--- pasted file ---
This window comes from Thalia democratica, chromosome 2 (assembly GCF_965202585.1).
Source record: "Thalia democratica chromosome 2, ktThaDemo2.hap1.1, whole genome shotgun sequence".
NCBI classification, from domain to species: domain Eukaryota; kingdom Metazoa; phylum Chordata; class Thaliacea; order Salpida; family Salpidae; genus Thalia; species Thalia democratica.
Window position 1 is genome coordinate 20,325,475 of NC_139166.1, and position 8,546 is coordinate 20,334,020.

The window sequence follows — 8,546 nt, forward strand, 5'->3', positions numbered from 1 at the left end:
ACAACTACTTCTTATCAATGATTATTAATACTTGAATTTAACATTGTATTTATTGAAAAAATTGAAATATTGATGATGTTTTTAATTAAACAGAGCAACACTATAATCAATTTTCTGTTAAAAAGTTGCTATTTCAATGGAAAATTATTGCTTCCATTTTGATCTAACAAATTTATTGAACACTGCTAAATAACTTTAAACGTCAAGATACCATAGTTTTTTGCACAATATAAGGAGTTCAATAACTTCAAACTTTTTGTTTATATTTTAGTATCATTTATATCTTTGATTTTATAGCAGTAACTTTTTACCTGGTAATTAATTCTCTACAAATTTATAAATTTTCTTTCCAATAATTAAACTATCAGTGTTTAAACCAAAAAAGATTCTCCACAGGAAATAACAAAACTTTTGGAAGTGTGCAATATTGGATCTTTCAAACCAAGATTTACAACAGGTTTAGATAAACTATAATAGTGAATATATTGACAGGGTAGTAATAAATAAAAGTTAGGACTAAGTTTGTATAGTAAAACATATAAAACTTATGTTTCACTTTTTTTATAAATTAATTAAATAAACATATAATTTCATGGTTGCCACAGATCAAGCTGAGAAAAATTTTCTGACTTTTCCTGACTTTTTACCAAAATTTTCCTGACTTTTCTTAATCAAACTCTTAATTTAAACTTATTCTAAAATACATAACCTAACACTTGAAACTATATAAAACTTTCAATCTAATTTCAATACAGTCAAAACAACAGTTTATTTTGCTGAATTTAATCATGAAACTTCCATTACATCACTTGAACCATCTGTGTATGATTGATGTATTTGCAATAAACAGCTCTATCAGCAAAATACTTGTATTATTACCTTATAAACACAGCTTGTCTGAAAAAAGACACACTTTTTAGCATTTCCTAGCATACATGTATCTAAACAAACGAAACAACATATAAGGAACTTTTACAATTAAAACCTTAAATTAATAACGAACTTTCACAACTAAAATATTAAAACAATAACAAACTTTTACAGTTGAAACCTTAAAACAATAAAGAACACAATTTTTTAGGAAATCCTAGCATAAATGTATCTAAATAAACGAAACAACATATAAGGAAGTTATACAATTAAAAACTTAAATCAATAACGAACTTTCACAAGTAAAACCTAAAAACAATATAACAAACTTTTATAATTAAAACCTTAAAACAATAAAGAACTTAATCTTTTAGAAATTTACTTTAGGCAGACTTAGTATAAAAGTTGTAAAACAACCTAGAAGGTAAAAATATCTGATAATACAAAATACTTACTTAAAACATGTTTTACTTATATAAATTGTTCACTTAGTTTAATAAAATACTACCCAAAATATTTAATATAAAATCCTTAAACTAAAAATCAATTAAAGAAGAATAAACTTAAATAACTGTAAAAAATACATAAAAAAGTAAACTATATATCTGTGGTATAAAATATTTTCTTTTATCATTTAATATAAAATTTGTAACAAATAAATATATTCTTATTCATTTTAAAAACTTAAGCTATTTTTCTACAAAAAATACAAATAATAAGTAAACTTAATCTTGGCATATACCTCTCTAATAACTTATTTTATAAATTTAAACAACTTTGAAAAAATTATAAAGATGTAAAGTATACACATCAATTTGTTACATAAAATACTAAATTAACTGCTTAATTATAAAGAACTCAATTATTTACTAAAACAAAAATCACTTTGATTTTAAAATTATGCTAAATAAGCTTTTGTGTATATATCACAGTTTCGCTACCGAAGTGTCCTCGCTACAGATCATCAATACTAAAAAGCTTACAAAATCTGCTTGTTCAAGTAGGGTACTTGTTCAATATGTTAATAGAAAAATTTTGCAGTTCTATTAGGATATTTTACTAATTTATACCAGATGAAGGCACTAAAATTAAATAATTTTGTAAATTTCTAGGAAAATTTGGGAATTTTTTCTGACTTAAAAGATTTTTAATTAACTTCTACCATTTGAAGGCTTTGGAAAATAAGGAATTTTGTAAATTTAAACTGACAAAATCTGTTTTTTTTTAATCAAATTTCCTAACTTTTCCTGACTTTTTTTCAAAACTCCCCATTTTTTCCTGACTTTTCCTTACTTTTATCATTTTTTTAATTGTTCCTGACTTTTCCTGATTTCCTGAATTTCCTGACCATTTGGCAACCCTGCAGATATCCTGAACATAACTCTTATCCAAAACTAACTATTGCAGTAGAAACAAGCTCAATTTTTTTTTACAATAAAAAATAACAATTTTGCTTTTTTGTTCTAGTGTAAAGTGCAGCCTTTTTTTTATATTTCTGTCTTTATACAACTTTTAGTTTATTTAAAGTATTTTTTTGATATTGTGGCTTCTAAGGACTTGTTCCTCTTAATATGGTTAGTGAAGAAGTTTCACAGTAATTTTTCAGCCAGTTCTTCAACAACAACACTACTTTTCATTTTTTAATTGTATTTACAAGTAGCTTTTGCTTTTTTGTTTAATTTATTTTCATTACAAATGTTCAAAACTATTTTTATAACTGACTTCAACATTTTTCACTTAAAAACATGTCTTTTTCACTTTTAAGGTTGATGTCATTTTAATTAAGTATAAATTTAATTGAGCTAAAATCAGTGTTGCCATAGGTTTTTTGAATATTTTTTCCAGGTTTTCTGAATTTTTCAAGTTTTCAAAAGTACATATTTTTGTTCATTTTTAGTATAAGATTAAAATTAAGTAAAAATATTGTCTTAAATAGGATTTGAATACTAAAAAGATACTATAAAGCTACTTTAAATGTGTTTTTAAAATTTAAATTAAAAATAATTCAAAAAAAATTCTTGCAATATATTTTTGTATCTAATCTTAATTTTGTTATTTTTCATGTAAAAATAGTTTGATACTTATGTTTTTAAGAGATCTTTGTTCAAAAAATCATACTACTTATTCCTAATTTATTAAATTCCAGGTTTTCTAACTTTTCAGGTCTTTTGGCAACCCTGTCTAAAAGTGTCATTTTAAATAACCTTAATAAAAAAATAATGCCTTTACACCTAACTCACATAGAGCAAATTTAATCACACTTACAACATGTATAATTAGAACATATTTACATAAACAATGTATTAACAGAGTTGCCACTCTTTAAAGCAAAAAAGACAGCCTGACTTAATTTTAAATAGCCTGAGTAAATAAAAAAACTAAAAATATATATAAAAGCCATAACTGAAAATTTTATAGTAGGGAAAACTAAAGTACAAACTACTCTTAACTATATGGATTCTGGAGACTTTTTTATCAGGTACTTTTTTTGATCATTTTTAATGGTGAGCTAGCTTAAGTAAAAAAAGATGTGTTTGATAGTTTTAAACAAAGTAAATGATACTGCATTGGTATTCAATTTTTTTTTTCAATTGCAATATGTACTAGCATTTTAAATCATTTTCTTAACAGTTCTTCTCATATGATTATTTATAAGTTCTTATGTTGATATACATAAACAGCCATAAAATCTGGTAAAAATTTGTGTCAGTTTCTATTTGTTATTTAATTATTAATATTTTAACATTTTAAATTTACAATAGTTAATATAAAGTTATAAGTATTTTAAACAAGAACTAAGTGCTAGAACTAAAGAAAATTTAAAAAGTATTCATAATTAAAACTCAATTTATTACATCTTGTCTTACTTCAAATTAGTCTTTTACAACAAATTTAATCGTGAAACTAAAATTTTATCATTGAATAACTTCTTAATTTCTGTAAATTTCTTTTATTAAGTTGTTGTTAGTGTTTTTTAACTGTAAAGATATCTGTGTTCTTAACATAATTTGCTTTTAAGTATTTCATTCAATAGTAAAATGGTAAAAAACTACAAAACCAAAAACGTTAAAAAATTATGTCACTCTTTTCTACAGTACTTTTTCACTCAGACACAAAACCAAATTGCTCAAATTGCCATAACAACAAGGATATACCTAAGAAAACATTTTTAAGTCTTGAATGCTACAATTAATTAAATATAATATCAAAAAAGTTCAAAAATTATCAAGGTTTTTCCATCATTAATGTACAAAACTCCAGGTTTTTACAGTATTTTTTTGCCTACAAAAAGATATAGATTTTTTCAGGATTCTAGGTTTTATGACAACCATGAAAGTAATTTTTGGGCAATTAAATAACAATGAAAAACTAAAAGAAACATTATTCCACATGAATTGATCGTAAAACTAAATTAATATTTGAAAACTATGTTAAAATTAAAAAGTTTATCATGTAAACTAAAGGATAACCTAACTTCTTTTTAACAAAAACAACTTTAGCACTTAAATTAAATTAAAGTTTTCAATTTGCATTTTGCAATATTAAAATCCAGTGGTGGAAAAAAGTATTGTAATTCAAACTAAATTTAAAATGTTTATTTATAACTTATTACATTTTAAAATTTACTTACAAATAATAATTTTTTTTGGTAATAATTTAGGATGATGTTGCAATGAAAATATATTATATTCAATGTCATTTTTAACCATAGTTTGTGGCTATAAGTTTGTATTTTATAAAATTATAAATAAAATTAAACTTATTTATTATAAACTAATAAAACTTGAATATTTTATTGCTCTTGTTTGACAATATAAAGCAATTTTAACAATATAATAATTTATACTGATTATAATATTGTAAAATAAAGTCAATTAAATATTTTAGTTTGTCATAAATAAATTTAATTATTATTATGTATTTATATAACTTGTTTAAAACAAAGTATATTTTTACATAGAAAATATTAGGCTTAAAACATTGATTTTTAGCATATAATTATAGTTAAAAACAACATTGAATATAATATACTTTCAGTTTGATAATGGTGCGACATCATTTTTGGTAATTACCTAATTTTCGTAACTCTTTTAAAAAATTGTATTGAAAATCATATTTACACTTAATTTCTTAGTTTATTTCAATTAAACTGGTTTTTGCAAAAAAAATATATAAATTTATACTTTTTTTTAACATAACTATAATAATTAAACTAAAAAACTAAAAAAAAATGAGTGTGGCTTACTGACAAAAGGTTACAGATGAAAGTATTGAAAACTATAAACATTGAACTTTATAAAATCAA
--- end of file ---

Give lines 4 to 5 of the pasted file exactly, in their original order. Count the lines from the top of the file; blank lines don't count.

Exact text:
Window position 1 is genome coordinate 20,325,475 of NC_139166.1, and position 8,546 is coordinate 20,334,020.

The window sequence follows — 8,546 nt, forward strand, 5'->3', positions numbered from 1 at the left end: